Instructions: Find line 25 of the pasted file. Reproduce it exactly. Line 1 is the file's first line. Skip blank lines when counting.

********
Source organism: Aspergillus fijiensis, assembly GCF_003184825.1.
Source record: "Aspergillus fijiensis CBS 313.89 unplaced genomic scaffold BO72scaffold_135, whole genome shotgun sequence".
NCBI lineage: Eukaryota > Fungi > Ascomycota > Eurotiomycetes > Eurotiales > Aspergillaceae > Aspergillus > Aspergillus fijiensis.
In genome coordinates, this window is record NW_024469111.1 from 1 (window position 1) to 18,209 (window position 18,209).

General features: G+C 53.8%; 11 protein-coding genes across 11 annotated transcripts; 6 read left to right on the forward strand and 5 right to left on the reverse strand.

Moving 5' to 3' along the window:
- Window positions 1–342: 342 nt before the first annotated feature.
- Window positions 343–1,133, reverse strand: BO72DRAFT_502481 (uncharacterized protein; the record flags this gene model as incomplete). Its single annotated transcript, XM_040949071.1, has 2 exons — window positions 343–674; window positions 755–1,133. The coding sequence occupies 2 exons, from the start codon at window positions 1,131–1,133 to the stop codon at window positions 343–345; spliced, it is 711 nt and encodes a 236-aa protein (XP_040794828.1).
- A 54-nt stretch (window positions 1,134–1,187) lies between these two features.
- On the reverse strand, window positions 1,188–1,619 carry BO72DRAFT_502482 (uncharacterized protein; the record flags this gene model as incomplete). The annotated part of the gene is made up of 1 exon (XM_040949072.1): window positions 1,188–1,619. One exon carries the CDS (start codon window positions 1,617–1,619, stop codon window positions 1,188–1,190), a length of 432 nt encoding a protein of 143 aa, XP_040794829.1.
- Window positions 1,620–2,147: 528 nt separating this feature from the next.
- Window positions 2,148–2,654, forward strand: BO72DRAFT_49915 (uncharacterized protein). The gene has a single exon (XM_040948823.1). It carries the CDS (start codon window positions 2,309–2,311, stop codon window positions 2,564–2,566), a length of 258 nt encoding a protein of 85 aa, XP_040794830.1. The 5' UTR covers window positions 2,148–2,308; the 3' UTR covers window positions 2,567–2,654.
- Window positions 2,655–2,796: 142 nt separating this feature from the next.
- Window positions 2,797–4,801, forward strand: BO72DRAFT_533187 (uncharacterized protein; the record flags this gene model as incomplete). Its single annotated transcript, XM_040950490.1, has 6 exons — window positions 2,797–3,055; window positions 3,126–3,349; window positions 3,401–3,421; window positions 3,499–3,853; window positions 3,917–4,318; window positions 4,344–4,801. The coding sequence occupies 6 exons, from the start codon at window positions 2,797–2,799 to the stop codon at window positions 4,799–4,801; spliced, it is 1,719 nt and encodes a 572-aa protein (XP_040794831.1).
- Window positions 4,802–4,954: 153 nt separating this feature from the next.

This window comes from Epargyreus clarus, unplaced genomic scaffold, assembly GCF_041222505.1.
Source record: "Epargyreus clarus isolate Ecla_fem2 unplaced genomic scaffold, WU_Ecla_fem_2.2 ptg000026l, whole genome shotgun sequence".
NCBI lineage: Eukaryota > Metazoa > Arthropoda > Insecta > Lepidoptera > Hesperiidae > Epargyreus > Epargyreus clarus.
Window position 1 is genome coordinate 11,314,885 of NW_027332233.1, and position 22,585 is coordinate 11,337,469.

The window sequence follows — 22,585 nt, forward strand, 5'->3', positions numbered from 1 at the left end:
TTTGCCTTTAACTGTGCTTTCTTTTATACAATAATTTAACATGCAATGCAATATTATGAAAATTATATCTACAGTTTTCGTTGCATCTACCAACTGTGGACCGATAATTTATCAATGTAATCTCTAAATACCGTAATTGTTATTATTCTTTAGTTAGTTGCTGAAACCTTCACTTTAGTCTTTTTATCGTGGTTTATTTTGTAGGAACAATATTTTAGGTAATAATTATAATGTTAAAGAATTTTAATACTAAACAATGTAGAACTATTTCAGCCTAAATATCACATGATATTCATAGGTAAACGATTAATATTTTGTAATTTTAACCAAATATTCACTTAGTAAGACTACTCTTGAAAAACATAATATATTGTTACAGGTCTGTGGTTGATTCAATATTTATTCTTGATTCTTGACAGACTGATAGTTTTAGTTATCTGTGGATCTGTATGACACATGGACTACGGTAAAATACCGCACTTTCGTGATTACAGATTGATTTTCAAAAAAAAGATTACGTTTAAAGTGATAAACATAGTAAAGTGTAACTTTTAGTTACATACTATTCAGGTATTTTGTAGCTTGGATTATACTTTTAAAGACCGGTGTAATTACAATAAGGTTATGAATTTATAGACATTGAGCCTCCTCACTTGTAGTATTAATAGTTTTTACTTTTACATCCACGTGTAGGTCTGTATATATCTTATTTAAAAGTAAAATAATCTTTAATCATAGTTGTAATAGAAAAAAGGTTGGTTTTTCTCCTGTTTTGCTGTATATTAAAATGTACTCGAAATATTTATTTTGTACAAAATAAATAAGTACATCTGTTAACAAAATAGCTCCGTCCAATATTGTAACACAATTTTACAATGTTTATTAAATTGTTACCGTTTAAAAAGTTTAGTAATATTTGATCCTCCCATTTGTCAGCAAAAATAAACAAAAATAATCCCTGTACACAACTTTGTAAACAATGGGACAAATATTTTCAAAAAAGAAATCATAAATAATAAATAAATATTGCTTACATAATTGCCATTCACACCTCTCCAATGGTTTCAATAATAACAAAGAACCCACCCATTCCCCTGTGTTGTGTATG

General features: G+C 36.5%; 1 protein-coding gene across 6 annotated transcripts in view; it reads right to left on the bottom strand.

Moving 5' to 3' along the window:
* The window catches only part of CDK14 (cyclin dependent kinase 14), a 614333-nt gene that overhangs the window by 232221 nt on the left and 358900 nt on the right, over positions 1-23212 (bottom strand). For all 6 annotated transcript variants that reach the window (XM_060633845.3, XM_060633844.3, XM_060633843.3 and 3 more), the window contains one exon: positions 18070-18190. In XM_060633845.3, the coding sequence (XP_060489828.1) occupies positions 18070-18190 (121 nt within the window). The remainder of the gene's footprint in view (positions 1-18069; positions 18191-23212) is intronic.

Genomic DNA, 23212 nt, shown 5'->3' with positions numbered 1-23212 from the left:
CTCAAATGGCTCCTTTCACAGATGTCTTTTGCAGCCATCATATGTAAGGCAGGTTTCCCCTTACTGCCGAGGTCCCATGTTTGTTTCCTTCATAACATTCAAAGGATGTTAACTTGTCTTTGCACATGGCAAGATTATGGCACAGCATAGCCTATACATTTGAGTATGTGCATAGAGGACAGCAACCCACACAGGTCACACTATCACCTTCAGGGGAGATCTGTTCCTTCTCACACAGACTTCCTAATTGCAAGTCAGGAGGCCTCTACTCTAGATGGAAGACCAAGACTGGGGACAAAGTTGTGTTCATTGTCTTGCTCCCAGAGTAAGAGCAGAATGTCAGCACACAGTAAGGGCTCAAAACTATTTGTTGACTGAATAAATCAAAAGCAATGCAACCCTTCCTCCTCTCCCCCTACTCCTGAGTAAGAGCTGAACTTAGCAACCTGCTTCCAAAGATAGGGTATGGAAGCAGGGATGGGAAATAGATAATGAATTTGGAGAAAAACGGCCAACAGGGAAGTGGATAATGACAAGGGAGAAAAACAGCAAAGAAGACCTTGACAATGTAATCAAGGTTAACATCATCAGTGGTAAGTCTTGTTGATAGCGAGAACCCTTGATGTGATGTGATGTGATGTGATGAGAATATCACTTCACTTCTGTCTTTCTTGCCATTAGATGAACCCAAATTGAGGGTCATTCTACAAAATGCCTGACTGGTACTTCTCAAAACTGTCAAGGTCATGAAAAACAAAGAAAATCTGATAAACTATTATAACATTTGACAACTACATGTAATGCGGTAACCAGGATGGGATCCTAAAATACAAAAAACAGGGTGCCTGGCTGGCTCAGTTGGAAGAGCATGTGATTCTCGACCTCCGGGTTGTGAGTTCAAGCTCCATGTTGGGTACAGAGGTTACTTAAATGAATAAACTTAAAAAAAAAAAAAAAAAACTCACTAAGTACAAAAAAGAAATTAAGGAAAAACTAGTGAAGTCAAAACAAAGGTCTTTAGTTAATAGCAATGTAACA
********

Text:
Genomic DNA, 23212 nt, shown 5'->3' with positions numbered 1-23212 from the left: